Thus, as may be seen, column 208 defines the specific solicited products and services and shows that the information customer has selected three items, namely, a Maybeclean dishwasher, a Cutcost brand jeans and a Clear Image brand DLP television. The corresponding prices that the information customer would like to pay are specified in column 212 and show that the information customer would like to pay $300 for the dishwasher, $19.95 for the jeans, and $800 for the DLP television (wishful thinking). In column 216, the information customer specifies any additional information in a “comments” field. For example, this specific information customer wants a tan-colored dishwasher, blue-colored jeans and a 56″ DLP television. It is understood that other columns may be included and that the window as shown in GUI display window 204 is exemplary only. For example, columns are included in embodiment that recite past purchases, present purchases and, described herein, desired future services. Thus, advertisements or other types of push data messages may be generated accordingly. For example, if the user previously purchases a DLP television, he might want to purchase a digital satellite receiver. Accordingly, a vendor of satellite receivers might generate an advertisement upon examining the user profile and determining that the consumer has purchased or wants to purchase the DLP television. Such advertisements for related items such as the satellite receiver, though, would only be sent during those times that the consumer has selected to receive unsolicited advertisements.
GUI display window 220 illustrates a display that lists the personal data of the information customer. The personal data includes interests, organizations, height, weight, favorite color and other similar items. The information server described in
Thus, in operation, the information customer further selects one of a pair of modes of operation for receiving information. For example, with respect to advertisements, the information customer may select whether he wants to receive or not receive the advertisements that relate specifically to the solicited products and services listed within GUI display window 204. Thus, advertisements that relate to those products would only be generated if the information customer has selected a soft switch 224. It is understood, that soft switch 224 is generated as a GUI switch. Similarly, the information customer may select with a soft switch 228 whether or not he or she is to receive unsolicited advertisements that perhaps relate to the personal data specified in GUI display window 220.
As may be seen, push data that is generated in relation to GUI display windows 204 and 220 relate to advertisements that may or may not be targeted to the specific information customer according to his or her selections and modes of operation as specified by soft switches 224 and 228. Another type of window that may be defined, however, is a window that specifies specific events that drive custom applications.
For example, a GUI display window 232 defines event information that relates to air travel, while a GUI display window 236 defines event information that relates to automotive travel. Within GUI display window 232, the information customer can specify the type of travel in a pull-down menu 240. In the present example, the information customer specified air travel in pull-down menu 240. Accordingly, GUI display options for specifying flight information are provided to the information customer. Thus, in a pull-down window 244, the information customer selects an airline. In data fields 248 and 252, the information customer specifies the dates of travel. In data fields 256 and 260 the information customer specifies specific flight numbers. Accordingly, in operation, the information of GUI display window 232 is utilized in conjunction with a specific application server to provide desired types of information that relate thereto, and as were specified by the information customer in his or her customer profile records. Thus, for example, a specific application server might generate push data messages to advise the information customer through his or her mobile terminal that a flight specified within GUI display window 232 has been delayed or, alternatively, is on time.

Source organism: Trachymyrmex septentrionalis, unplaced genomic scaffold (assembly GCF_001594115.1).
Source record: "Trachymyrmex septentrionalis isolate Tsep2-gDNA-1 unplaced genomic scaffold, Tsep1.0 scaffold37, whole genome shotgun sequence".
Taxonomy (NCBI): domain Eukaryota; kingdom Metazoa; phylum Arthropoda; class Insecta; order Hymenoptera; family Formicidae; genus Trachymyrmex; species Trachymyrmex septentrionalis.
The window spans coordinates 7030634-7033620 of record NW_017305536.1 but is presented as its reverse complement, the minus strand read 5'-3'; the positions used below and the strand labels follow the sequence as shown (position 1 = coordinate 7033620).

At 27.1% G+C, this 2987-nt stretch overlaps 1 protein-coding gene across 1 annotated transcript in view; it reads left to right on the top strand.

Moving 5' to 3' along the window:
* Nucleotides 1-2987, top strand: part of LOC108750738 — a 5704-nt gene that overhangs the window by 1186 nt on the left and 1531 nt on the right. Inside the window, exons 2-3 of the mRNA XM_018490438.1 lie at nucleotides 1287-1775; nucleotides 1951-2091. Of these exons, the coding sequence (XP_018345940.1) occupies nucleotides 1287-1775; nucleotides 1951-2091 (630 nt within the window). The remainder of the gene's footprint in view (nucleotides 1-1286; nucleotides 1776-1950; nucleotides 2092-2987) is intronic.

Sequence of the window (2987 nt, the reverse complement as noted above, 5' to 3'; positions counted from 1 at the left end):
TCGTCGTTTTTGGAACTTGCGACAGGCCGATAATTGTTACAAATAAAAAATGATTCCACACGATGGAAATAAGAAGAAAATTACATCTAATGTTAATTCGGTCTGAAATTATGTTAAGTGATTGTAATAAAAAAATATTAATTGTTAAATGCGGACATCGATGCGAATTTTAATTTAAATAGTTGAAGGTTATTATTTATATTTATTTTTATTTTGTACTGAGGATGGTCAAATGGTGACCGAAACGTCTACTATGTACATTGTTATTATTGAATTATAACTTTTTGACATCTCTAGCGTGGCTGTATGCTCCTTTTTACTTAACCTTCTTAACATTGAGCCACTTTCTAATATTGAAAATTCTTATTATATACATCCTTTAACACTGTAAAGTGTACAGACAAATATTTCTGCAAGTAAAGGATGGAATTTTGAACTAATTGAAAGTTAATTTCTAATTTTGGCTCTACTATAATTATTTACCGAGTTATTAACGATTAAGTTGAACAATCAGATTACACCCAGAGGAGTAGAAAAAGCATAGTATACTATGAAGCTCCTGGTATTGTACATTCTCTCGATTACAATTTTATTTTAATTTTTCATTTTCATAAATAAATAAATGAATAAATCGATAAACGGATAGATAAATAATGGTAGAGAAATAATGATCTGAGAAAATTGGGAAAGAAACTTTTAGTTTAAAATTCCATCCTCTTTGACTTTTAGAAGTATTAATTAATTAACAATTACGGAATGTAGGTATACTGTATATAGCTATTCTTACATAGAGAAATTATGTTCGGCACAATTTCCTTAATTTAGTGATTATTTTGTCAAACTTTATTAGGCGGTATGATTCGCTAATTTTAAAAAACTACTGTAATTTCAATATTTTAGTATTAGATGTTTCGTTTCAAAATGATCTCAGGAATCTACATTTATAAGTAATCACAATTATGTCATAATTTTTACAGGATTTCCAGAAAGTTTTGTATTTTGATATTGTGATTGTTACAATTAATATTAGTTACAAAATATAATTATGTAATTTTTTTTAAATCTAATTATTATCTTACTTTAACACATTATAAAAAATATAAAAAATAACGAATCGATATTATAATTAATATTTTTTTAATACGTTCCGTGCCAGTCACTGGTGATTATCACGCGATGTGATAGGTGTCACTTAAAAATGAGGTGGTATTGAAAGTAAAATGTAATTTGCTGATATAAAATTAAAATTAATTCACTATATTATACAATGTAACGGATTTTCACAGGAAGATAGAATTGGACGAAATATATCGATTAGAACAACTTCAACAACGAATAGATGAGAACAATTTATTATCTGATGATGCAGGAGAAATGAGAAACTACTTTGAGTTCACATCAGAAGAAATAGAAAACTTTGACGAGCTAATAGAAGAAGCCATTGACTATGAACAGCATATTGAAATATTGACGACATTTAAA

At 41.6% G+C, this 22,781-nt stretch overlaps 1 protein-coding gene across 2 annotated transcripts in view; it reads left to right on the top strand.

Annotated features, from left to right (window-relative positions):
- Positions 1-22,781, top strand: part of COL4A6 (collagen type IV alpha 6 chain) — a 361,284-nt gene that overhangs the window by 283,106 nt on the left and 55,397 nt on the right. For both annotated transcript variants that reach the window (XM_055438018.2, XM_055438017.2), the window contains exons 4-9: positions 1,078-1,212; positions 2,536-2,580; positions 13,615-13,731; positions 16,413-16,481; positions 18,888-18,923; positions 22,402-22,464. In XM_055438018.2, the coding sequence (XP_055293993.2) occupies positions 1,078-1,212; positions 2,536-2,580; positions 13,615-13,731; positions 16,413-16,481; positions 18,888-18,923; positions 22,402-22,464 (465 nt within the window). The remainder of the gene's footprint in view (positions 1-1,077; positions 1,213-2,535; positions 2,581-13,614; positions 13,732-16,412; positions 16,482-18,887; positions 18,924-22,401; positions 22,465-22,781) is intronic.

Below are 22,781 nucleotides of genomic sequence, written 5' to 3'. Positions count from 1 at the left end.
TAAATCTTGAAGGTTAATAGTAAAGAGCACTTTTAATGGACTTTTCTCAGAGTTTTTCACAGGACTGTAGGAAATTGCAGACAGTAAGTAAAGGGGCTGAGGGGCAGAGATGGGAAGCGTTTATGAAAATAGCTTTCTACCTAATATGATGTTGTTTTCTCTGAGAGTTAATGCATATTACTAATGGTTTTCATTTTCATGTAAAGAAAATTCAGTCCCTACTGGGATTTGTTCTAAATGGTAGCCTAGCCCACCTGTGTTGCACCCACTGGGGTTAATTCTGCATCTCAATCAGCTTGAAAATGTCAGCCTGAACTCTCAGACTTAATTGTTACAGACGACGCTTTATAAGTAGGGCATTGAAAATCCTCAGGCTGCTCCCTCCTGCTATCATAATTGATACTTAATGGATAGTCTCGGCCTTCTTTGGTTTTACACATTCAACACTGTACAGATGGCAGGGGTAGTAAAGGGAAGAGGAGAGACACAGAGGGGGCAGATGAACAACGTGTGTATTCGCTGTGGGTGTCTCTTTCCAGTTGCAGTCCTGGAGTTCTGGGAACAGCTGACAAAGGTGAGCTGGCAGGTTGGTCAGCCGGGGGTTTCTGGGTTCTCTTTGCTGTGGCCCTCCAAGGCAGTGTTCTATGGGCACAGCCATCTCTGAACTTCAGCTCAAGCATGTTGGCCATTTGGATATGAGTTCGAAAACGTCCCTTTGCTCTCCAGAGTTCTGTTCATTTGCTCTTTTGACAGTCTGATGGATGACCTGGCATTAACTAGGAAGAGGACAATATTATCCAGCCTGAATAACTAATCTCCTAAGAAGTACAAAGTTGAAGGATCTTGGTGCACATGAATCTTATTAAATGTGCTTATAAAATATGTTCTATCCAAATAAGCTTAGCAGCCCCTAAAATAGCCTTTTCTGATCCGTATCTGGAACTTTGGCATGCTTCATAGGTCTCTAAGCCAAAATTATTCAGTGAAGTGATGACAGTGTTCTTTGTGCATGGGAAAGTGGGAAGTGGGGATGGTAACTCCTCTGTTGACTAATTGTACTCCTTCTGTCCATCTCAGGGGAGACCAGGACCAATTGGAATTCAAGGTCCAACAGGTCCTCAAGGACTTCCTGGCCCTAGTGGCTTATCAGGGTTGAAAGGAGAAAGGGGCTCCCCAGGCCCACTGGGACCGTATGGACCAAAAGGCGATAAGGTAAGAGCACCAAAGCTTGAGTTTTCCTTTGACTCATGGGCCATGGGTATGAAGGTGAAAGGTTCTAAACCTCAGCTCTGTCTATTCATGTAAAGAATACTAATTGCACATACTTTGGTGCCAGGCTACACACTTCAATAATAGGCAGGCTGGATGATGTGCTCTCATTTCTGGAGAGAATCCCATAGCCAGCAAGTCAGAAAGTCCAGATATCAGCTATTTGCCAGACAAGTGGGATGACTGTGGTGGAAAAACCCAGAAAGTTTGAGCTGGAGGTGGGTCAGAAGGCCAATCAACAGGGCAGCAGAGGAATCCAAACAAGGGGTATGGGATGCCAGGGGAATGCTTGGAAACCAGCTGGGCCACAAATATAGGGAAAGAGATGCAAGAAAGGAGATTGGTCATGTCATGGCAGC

In GUI display window 236, the information customer has selected a type of automotive transportation information that specifies his work-related travel. As may be seen, the information customer specified work in a pull-down menu 266. Accordingly, a plurality of windows are displayed relating to the travel. Upon the selection of an automotive travel mode, GUI display screens are generated to prompt the information customer to specify a starting address in a data field 270 and an ending address in a data field 274. Additionally, in pull-down menu 278 the information customer specifies the days of travel. In the example shown herein, a specific application server monitors the information selected therein and generates push data when, for example, a traffic jam exists on an expected route of travel, between the address specified in data field 270 and the address specified in data field 274. Such an application server might, for example, continuously monitor publicly available traffic or weather data.